the royal tepee and fasted for three days
while the common Indians gathered on
the dancing ground, feasting upon the
provender- that Mary supplied them
with in plenty.
One night Big Snake, chief of the
medicine men came out very weak from
fasting to announce that all was ready
for recogniziog the nsw chief. The In
dians were busy all night painting them
selves and singing songs. At sunrise
Big Snake called in a loud voice:
"Woman come forth, Cheyenne tribe
who never show white man fear have
choose a squaw for big warrior, but
squaw is brave. She had brave buck.
Sue knew Great Spirit She make good
Mary Big Buffalo came out very weak
almost pale from her long fast. After a
long ceremony of weird songs and the
blowing of medicine whistles, tho In
dians eujoyed a feast, the gift of the
new chief.
Mary Big Buffalo will have power to
make treaties and sell land of the tribe,
but will not have the authority to pun
ish criminals or administer any form of
justice to offenders.
The Florida federation has increased
during the last year from eight to ten
clubs with a membership of over flit
hundred women The committee on
Birds has a particular field in Florida
and is making an earnest effort to pro
tect the birds of the state. The educa
tional committee has undertaken to
secure more thorough examinations of
teachers, higher qualifications of officers,
the appointment of women on school
boards and is attempting to do away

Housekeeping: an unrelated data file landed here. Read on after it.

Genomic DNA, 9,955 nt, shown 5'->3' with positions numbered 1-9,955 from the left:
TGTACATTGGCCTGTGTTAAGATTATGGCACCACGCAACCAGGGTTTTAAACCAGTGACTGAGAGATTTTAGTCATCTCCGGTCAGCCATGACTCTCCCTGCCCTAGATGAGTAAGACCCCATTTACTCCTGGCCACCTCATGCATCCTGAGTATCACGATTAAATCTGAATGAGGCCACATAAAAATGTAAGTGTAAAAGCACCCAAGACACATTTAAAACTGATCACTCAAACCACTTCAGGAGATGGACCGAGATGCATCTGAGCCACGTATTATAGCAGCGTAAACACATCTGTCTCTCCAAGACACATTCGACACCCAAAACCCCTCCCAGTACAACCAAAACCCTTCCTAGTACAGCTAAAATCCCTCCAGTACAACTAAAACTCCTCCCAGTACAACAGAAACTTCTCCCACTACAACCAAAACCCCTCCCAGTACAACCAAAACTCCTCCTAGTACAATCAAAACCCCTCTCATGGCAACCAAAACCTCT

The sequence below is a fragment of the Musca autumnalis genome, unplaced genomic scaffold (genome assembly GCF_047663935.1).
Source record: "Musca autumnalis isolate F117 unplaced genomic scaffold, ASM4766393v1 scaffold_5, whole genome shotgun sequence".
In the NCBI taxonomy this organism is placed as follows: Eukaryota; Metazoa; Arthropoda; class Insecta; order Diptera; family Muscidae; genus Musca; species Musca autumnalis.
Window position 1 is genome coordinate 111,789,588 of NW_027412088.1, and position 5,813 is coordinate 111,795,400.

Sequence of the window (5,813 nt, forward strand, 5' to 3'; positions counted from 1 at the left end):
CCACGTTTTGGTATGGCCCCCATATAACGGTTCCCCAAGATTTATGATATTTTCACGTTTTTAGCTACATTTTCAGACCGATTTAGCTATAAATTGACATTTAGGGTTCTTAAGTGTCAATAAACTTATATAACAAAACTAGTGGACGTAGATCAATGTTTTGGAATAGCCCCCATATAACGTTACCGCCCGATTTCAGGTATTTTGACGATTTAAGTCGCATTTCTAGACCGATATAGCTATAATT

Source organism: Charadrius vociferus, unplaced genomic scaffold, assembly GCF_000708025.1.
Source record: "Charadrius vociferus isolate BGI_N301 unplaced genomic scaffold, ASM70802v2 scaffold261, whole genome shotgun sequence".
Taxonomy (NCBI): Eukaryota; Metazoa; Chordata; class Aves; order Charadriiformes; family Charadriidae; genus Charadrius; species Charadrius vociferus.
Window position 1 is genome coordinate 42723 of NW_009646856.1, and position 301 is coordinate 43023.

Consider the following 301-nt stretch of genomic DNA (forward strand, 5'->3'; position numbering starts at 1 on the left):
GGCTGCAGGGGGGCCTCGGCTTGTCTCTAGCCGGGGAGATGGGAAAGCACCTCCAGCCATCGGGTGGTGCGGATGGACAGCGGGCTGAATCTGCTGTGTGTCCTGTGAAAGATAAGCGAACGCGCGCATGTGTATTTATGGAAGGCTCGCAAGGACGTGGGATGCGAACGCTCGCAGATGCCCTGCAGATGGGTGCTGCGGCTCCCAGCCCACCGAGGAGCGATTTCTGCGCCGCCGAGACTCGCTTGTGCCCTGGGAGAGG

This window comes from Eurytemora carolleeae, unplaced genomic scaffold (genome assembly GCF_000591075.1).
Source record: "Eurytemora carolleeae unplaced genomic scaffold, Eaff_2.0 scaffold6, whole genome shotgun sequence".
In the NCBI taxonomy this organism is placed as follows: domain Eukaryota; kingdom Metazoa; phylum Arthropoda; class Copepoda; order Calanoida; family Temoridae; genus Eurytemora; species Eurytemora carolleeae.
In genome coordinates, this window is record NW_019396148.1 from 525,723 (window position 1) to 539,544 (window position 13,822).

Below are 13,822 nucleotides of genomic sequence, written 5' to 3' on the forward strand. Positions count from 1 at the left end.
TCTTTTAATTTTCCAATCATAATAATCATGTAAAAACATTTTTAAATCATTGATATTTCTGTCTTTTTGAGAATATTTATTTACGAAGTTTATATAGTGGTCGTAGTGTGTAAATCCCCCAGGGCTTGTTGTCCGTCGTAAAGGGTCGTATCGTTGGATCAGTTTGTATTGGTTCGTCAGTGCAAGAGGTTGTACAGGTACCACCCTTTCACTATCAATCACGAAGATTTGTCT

with political influence in school mat
ters. Attention is being paid to the
need of kindergartens. The village im
provement department is also doing
good work. Mrs. W. W. Crummer is
president of the federation.
The educational work of the Alabama
feleration has resulted very beneficially
to the state. The federation has as
signed this phase of its work to one gen
eral and three special committees. The
latter are kindergarten, Girls' Industrial
school and Boys' Reformatory. These
committees were formed with the pur
pose of establishing such institutions as
the titles suggest. The legislature pas
sed bills in support of each effort, chief
ly through the work of the committees.
The Boys' Refoimatory school is the re
sult of federation work and is now un
der the control of a board of women.
The president of the federation is Mrs.
J.D. Wykerof Decatur and the cor
responding secretary is Mrs. J. C. Hil
dretb, New Decatur.
The New England conference of wo
men's clubs was held in Boston during
Thursday and Friday of last week.
From three hundred and fifty to four
hundred club women were present. The
original purpose of the mating as